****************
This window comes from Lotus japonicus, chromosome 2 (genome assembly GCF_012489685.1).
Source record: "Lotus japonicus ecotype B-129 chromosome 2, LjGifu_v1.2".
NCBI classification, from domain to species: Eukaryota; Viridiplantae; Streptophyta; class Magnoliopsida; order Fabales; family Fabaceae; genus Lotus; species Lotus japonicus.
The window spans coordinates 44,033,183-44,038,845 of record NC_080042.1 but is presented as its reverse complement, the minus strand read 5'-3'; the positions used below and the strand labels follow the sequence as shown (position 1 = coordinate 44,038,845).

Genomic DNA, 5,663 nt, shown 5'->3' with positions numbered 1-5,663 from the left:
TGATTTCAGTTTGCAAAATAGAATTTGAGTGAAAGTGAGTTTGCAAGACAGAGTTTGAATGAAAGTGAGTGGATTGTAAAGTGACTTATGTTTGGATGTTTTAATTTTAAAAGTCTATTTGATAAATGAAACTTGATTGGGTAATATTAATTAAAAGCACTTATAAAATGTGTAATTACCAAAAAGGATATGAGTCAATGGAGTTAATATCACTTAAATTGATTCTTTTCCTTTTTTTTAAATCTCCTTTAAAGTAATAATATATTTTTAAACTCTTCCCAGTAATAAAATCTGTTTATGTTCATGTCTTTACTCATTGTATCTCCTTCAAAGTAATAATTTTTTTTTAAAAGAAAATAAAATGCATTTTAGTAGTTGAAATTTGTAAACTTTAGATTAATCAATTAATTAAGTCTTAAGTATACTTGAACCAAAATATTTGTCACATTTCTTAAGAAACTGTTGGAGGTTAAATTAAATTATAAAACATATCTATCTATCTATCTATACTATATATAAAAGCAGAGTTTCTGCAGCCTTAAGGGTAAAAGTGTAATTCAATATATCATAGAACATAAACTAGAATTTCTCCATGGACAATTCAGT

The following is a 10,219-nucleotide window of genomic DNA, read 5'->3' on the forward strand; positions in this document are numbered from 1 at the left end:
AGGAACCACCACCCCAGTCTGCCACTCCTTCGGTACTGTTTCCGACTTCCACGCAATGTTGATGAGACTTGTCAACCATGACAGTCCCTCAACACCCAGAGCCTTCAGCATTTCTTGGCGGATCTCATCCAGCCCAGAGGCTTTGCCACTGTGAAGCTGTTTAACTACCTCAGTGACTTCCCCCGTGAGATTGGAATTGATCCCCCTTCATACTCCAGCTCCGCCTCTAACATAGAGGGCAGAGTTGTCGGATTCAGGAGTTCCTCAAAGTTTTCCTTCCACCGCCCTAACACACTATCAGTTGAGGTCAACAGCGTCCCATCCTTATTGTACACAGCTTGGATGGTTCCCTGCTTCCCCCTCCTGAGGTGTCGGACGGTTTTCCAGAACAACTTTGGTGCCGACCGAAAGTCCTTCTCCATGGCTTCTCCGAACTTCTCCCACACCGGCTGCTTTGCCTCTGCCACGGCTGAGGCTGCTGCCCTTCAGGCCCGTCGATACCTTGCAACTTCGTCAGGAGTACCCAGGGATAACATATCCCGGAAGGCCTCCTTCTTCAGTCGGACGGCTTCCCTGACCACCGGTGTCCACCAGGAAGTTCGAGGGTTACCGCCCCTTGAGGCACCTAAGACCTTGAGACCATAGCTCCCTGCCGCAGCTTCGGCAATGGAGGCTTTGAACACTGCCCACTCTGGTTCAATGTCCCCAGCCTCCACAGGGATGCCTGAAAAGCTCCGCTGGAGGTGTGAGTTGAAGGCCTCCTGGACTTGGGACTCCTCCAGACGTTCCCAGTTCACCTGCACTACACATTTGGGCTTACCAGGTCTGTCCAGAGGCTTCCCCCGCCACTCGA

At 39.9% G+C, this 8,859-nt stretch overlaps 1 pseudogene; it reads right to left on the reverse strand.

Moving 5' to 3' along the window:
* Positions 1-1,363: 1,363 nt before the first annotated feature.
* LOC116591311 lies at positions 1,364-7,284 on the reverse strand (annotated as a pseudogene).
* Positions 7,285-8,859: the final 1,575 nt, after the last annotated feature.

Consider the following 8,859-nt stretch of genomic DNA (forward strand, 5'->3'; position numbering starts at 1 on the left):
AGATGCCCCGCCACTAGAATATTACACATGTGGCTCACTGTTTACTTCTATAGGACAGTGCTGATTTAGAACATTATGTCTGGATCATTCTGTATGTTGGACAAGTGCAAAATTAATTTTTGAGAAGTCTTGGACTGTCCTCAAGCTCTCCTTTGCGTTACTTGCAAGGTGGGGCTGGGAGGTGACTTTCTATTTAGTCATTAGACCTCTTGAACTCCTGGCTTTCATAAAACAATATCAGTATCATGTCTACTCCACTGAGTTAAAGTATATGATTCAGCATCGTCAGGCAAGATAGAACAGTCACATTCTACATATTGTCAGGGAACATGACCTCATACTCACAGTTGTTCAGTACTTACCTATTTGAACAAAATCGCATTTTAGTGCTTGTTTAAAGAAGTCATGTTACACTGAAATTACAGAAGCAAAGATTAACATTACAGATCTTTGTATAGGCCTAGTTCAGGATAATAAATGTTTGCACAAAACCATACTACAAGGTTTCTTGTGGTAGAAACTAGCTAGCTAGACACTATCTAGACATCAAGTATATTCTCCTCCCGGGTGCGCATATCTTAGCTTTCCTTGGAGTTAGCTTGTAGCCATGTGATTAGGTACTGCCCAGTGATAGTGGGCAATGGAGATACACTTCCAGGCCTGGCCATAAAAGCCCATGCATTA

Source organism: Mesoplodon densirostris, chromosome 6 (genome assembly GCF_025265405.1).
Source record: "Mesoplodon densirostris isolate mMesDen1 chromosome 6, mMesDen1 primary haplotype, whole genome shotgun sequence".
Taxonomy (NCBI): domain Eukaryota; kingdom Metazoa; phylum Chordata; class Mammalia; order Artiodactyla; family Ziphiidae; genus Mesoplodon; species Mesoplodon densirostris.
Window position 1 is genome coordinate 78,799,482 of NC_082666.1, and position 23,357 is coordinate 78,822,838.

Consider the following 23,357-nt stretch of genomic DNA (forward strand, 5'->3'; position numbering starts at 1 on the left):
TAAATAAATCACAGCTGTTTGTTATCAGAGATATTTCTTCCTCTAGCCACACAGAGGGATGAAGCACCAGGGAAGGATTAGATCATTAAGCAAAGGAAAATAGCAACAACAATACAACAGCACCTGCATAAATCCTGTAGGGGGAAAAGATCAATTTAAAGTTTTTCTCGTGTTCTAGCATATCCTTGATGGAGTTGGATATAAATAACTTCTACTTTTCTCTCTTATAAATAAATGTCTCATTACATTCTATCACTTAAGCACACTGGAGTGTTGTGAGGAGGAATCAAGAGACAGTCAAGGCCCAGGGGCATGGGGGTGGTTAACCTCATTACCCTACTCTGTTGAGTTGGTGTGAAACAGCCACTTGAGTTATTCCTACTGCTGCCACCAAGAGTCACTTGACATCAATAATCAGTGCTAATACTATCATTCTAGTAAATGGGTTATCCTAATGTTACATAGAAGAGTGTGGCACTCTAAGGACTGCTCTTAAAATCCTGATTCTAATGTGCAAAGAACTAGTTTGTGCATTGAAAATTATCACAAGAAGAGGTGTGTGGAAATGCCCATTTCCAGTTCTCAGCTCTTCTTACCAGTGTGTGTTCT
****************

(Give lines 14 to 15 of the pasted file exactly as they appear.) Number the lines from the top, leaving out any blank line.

Consider the following 8,859-nt stretch of genomic DNA (forward strand, 5'->3'; position numbering starts at 1 on the left):
AGATGCCCCGCCACTAGAATATTACACATGTGGCTCACTGTTTACTTCTATAGGACAGTGCTGATTTAGAACATTATGTCTGGATCATTCTGTATGTTGGACAAGTGCAAAATTAATTTTTGAGAAGTCTTGGACTGTCCTCAAGCTCTCCTTTGCGTTACTTGCAAGGTGGGGCTGGGAGGTGACTTTCTATTTAGTCATTAGACCTCTTGAACTCCTGGCTTTCATAAAACAATATCAGTATCATGTCTACTCCACTGAGTTAAAGTATATGATTCAGCATCGTCAGGCAAGATAGAACAGTCACATTCTACATATTGTCAGGGAACATGACCTCATACTCACAGTTGTTCAGTACTTACCTATTTGAACAAAATCGCATTTTAGTGCTTGTTTAAAGAAGTCATGTTACACTGAAATTACAGAAGCAAAGATTAACATTACAGATCTTTGTATAGGCCTAGTTCAGGATAATAAATGTTTGCACAAAACCATACTACAAGGTTTCTTGTGGTAGAAACTAGCTAGCTAGACACTATCTAGACATCAAGTATATTCTCCTCCCGGGTGCGCATATCTTAGCTTTCCTTGGAGTTAGCTTGTAGCCATGTGATTAGGTACTGCCCAGTGATAGTGGGCAATGGAGATACACTTCCAGGCCTGGCCATAAAAGCCCATGCATTA